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This page is wildly out of date. Localization is now RPM based.

In release 3.10, the sipXecs Configuration Server component uses 225 properties files to define all text prompts that can be localized. During the evolution of the system, properties files are relatively frequently modified (text prompts changed, new files added, existing files removed). Because of that, a set of properties files always matches a specific release/revision of the sipXecs software. This churn causes two problems:

  • A localization package is tied to a specific version of sipXecs.
  • If we decided to provide a default set of properties files, the set would be outdated after the first change following the creation of the set.

Due to that, be aware that you must prepare an update of your localization package(s) whenever you intend to upgrade to a newer version of sipXecs. Also, instead of providing a default set of properties files ready for localization, a better approach is to provide a Linux script that extracts these files from a checked out revision of sipXecs. That said, providing a TAR file with properties file for each maintenance branch (that is not likely to change anymore) could be also a good idea.

There are two groups of properties files with GUI text prompts - files in the WEB-INF directory structure and files in the etc/sipxpbx directory structure.

  1. The first group (the majority of properties files) is located within subdirectories of the WEB-INF directory. During the build of sipXecs, all files within the WEB_INF directory structure are stored in the sipxconfig.war file. To add localized files that correspond to files in this WAR file, a JAR file with the same directory structure (that contains the localized files) is used. This JAR file is used as a supplementary message store that provides additional files not present in the war file. JAR files with properties files are stored into the etc/sipxpbx directory. In order for the Configuration Server component to find newly installed JAR files (installed from localization packages), a restart of Configuration Server is necessary.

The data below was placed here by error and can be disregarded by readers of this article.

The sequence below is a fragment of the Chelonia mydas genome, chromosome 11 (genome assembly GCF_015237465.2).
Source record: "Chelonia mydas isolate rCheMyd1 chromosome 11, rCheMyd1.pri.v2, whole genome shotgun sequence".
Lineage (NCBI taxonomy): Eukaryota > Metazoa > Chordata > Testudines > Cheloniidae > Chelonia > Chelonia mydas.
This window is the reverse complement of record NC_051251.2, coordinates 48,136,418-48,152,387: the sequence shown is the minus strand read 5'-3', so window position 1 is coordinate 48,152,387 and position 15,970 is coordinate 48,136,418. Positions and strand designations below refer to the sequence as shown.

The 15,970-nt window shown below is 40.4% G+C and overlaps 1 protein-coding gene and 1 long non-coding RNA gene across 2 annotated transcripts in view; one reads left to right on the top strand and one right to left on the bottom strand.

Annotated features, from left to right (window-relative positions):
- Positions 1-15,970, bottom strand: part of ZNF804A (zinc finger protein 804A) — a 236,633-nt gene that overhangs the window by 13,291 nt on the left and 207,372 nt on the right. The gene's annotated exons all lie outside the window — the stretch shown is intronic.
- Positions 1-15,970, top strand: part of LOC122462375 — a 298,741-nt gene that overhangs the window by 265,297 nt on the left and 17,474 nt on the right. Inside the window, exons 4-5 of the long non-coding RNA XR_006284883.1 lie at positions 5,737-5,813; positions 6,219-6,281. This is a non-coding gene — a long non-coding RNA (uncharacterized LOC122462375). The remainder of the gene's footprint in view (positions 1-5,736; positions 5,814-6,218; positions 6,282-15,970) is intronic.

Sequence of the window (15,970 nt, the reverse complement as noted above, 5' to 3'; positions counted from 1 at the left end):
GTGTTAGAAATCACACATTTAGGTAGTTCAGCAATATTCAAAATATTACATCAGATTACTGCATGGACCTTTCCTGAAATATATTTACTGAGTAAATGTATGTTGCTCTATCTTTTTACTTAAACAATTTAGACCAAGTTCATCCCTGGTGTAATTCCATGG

2. The second group of properties files is located within subdirectories of the etc/sipxpbx directory. During the build of sipXecs, several system level properties files and all properties files for plugins are placed into this directory structure. To add localized files that correspond to files within etc/sipxpbx, the localized files must be placed into the same location where English files are stored.

Properties Files' Extraction Script

To collect all the properties files from the sipXecs build environment, you'd have to get all the files and manually discard those that are not required. A convenient script is provided to handle this task. To extract properties files from a checked out revision of sipXecs, invoke the following script from the base directory. The script creates a TAR file in your home directory with the file name Properties_<revision>.tar with all the properties files that require translation.

 #!/bin/bash
 # This script extracts files *.properties that contain default (US English)
 # prompts used in the sipXecs GUI
 # Get the current revision number from subversion
 REVISION=$(svn info | grep Revision)
 rc=$?
 if [$rc -ne 0 ]; then
     echo Unable to determine revision number - aborting!
     echo Please invoke the script from the main sipXecs directory.
     exit $rc
 fi
 REVISION=$(echo $REVISION | cut -c 11-15)
 # Go to the sipXconfig directory
 cd sipXconfig
 rc=$?
 if [$rc -ne 0 ]; then
     echo Unable to enter the sipXconfig directory - aborting!
     echo Please invoke the script from the main sipXecs directory.
     exit $rc